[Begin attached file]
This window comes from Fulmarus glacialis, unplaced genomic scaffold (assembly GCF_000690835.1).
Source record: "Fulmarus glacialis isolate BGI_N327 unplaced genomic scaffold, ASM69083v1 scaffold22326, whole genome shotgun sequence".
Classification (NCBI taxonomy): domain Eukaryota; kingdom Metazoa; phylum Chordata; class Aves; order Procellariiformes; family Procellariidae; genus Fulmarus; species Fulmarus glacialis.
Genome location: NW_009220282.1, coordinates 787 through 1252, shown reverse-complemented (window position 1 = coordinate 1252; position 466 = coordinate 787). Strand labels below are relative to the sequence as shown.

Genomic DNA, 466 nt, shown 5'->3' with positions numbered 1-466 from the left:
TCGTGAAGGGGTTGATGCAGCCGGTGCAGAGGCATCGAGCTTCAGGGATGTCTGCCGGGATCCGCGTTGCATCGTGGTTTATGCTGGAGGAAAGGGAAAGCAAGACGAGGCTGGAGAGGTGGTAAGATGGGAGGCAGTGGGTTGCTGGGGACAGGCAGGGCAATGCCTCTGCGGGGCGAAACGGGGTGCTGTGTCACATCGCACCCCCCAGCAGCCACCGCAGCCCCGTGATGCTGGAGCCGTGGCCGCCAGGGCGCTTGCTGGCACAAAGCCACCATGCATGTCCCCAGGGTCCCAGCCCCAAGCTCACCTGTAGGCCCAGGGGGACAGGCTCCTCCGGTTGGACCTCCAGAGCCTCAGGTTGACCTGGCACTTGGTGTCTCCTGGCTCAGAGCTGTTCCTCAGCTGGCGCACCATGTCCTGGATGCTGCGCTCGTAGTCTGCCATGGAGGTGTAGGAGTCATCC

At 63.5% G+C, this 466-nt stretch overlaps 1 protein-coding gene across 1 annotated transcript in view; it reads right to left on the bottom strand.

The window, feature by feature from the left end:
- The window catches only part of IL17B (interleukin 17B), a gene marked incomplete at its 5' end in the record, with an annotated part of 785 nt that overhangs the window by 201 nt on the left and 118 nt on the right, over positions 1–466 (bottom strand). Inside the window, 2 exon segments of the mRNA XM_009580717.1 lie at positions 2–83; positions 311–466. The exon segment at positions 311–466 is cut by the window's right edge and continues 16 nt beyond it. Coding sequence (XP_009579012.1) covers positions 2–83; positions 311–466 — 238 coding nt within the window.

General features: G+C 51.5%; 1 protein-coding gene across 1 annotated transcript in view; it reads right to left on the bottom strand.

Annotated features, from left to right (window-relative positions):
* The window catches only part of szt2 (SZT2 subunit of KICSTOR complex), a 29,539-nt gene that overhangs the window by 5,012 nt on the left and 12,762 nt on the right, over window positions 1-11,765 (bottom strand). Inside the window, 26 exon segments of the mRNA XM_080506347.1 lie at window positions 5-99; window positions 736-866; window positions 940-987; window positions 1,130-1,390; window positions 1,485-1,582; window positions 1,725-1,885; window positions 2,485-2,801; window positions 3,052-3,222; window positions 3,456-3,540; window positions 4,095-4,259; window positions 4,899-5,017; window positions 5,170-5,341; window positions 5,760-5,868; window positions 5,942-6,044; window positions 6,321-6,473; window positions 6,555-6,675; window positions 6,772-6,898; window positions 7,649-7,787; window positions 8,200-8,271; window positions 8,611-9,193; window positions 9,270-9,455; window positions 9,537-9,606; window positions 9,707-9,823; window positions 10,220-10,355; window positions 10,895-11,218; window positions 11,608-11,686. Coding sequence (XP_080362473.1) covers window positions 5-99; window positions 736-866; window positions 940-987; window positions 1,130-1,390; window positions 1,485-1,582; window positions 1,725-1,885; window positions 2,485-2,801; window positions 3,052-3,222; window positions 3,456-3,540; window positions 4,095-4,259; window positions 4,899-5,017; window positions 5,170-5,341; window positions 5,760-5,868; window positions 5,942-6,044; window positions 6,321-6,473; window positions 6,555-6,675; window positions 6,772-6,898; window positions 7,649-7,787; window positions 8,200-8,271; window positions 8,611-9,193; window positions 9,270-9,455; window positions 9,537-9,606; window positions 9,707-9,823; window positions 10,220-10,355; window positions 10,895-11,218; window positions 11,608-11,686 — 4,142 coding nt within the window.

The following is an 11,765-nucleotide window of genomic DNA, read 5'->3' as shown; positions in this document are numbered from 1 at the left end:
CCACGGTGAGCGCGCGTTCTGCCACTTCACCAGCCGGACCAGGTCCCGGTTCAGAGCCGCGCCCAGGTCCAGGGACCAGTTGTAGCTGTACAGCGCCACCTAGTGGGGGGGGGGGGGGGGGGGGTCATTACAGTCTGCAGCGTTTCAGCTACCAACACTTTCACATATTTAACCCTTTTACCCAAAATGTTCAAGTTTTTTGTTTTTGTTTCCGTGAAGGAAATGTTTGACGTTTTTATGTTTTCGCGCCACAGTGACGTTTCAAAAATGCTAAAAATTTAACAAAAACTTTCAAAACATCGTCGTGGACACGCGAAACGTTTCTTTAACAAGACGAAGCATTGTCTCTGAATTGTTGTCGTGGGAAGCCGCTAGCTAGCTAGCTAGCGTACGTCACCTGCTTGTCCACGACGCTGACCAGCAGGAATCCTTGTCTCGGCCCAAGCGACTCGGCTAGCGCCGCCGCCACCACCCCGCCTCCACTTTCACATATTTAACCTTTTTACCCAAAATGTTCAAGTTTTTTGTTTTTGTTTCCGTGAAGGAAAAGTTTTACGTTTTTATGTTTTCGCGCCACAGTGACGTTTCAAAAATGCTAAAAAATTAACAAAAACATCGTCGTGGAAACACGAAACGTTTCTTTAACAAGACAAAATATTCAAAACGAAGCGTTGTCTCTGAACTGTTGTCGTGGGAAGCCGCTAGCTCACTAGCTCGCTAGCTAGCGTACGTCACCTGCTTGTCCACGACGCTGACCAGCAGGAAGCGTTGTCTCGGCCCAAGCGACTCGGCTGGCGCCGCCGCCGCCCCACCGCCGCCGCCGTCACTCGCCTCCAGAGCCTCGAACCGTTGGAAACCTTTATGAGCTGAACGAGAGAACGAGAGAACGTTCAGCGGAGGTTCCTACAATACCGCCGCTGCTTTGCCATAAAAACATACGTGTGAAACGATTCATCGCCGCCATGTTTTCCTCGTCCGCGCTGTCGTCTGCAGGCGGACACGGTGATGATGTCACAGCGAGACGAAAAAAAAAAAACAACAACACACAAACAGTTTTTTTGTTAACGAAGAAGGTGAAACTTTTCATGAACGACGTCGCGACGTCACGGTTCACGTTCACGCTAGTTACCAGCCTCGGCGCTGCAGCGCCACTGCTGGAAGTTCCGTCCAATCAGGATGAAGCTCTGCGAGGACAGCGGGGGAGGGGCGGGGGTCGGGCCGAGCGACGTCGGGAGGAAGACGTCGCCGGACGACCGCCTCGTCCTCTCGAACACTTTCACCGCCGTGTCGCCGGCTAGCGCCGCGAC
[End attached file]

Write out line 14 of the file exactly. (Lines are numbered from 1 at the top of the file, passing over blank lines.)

CCACGGTGAGCGCGCGTTCTGCCACTTCACCAGCCGGACCAGGTCCCGGTTCAGAGCCGCGCCCAGGTCCAGGGACCAGTTGTAGCTGTACAGCGCCACCTAGTGGGGGGGGGGGGGGGGGGGGTCATTACAGTCTGCAGCGTTTCAGCTACCAACACTTTCACATATTTAACCCTTTTACCCAAAATGTTCAAGTTTTTTGTTTTTGTTTCCGTGAAGGAAATGTTTGACGTTTTTATGTTTTCGCGCCACAGTGACGTTTCAAAAATGCTAAAAATTTAACAAAAACTTTCAAAACATCGTCGTGGACACGCGAAACGTTTCTTTAACAAGACGAAGCATTGTCTCTGAATTGTTGTCGTGGGAAGCCGCTAGCTAGCTAGCTAGCGTACGTCACCTGCTTGTCCACGACGCTGACCAGCAGGAATCCTTGTCTCGGCCCAAGCGACTCGGCTAGCGCCGCCGCCACCACCCCGCCTCCACTTTCACATATTTAACCTTTTTACCCAAAATGTTCAAGTTTTTTGTTTTTGTTTCCGTGAAGGAAAAGTTTTACGTTTTTATGTTTTCGCGCCACAGTGACGTTTCAAAAATGCTAAAAAATTAACAAAAACATCGTCGTGGAAACACGAAACGTTTCTTTAACAAGACAAAATATTCAAAACGAAGCGTTGTCTCTGAACTGTTGTCGTGGGAAGCCGCTAGCTCACTAGCTCGCTAGCTAGCGTACGTCACCTGCTTGTCCACGACGCTGACCAGCAGGAAGCGTTGTCTCGGCCCAAGCGACTCGGCTGGCGCCGCCGCCGCCCCACCGCCGCCGCCGTCACTCGCCTCCAGAGCCTCGAACCGTTGGAAACCTTTATGAGCTGAACGAGAGAACGAGAGAACGTTCAGCGGAGGTTCCTACAATACCGCCGCTGCTTTGCCATAAAAACATACGTGTGAAACGATTCATCGCCGCCATGTTTTCCTCGTCCGCGCTGTCGTCTGCAGGCGGACACGGTGATGATGTCACAGCGAGACGAAAAAAAAAAAACAACAACACACAAACAGTTTTTTTGTTAACGAAGAAGGTGAAACTTTTCATGAACGACGTCGCGACGTCACGGTTCACGTTCACGCTAGTTACCAGCCTCGGCGCTGCAGCGCCACTGCTGGAAGTTCCGTCCAATCAGGATGAAGCTCTGCGAGGACAGCGGGGGAGGGGCGGGGGTCGGGCCGAGCGACGTCGGGAGGAAGACGTCGCCGGACGACCGCCTCGTCCTCTCGAACACTTTCACCGCCGTGTCGCCGGCTAGCGCCGCGAC